Re:Colonists will be great. (0)

Anonymous Coward | about 7 months ago | (#44964509)

Fine, you like risk? Quit your job. There. That's risk. So, step up to the plate, Oh Risk Taker and show us how it's done. What's that? Not interested? I see.

Re:Colonists will be great. (1)

Anonymous Coward | about 7 months ago | (#44964093)

As a citizen of the US of A, I can't wait to see which nation steps up to the plate.

Probably the one dumb enough not to realize that space is an endless money/resource sink with no practical value.

Venus (0)

Anonymous Coward | about 7 months ago | (#44964229)

As a citizen of the US of A, I can't wait to see which nation steps up to the plate.

Probably the one dumb enough not to realize that space is an endless money/resource sink with no practical value.

The study of Venus gave a practical model on what happens when there's a lot of CO2 in the atmosphere - for one.

The study of other planets helps with the understanding of the Earth and could very well give us information that will save our Bald Ape Asses.

But aside from that, I'd like to think there's more to our existence than consumption, superstition and being "spiritual" by practicing ancient religions based on superstition.

Re:Venus (0)

Anonymous Coward | about 7 months ago | (#44964845)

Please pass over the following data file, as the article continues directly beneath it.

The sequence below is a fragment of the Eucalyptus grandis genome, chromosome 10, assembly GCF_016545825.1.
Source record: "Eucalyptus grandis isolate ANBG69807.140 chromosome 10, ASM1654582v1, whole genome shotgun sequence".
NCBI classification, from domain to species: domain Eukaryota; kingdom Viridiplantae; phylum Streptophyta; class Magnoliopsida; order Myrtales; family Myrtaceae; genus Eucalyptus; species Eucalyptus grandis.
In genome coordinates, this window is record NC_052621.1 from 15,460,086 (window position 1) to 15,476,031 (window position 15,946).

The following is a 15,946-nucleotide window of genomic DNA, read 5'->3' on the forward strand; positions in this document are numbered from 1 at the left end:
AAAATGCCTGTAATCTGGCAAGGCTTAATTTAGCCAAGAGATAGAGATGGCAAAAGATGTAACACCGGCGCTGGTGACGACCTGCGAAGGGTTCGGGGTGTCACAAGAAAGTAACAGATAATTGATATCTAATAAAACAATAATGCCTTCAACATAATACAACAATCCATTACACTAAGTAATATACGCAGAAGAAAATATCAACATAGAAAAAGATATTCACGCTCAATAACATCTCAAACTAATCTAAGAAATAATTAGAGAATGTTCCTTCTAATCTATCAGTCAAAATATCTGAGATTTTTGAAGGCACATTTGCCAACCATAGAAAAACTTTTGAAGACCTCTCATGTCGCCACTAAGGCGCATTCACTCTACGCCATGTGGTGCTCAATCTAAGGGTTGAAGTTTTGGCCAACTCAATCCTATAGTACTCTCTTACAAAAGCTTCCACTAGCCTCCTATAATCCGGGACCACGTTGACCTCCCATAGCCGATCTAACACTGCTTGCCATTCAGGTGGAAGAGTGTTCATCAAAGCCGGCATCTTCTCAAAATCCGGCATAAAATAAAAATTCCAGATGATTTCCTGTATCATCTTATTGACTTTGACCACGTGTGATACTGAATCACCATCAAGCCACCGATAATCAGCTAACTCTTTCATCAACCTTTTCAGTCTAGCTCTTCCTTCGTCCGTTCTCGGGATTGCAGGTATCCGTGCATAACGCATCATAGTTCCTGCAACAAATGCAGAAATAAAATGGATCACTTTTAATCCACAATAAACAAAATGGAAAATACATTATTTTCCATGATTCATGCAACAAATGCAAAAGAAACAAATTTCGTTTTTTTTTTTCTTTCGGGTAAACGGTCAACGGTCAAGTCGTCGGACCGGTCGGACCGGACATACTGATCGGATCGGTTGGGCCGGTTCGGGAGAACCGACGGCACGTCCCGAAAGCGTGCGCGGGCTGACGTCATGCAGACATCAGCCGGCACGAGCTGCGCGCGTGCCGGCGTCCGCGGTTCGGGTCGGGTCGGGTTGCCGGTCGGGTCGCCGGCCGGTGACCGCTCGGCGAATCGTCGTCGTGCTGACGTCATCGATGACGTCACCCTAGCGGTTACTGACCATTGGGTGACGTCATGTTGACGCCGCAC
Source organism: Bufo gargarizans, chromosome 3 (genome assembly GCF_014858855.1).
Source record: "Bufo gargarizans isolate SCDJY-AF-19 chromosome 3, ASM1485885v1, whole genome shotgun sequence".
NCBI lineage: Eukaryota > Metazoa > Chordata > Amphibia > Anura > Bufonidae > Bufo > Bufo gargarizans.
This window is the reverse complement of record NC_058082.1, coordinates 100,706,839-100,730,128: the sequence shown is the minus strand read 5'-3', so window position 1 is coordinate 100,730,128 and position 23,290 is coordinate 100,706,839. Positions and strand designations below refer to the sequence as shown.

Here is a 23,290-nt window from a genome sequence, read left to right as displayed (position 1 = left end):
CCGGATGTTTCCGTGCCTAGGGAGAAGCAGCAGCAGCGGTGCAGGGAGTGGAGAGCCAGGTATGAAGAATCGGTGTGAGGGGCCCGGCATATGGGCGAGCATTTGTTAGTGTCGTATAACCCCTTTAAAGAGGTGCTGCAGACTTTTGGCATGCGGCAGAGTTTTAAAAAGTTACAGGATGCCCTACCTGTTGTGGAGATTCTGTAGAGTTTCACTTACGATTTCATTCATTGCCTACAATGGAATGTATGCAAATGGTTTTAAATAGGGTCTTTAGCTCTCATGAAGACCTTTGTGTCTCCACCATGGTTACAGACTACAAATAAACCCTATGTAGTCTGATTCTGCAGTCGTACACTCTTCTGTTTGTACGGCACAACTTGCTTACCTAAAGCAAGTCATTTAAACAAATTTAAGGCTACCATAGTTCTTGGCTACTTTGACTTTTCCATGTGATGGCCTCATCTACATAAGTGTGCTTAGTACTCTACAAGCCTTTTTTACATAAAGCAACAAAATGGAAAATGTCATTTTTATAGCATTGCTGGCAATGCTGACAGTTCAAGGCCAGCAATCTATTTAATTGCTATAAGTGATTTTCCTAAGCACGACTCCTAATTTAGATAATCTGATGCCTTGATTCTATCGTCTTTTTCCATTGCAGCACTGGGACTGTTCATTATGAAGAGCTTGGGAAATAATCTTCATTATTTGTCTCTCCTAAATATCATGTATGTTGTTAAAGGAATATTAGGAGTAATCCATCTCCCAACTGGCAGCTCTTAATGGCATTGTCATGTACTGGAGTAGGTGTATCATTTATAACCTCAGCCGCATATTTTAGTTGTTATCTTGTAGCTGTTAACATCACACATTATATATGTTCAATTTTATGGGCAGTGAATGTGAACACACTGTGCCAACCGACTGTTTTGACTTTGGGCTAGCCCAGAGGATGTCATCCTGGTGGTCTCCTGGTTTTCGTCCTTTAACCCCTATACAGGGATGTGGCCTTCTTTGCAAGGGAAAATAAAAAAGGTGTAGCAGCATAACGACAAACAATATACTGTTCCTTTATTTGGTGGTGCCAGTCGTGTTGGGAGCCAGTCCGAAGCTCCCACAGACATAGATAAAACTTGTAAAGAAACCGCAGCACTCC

"The study of Venus gave a practical model on what happens when there's a lot of CO2 in the atmosphere - for one."

People already knew about that in the 19th century. And we didn't need to send people to colonize Venus, did we? We observed Venus by radar from right here on Earth on our computer chairs. So how is that a defense for colonizing Mars again? Oh yeah, it isn't.

"The study of other planets helps with the understanding of the Earth and could very well give us information that will save our Bald Ape Asses."

The first part is true, but again, no one needed to go colonize these planets, sending machines is fine. The second part of your sentence, at best, could be said of anything we do, and at worst is just a religion.

"But aside from that, I'd like to think there's more to our existence than consumption, superstition and being "spiritual" by practicing ancient religions based on superstition."

There's more to existence than clutching to ridiculous Space Age myths and propaganda.

Not everything must have "practical value." (3, Insightful)

mosb1000 (710161) | about 7 months ago | (#44964477)

space is an endless money/resource sink with no practical value

Not every human endeavor must have "practical value." You must be a lot of fun at parties. I'm just kidding, you obviously don't got to parties because they are an endless money/resource sink with no practical value.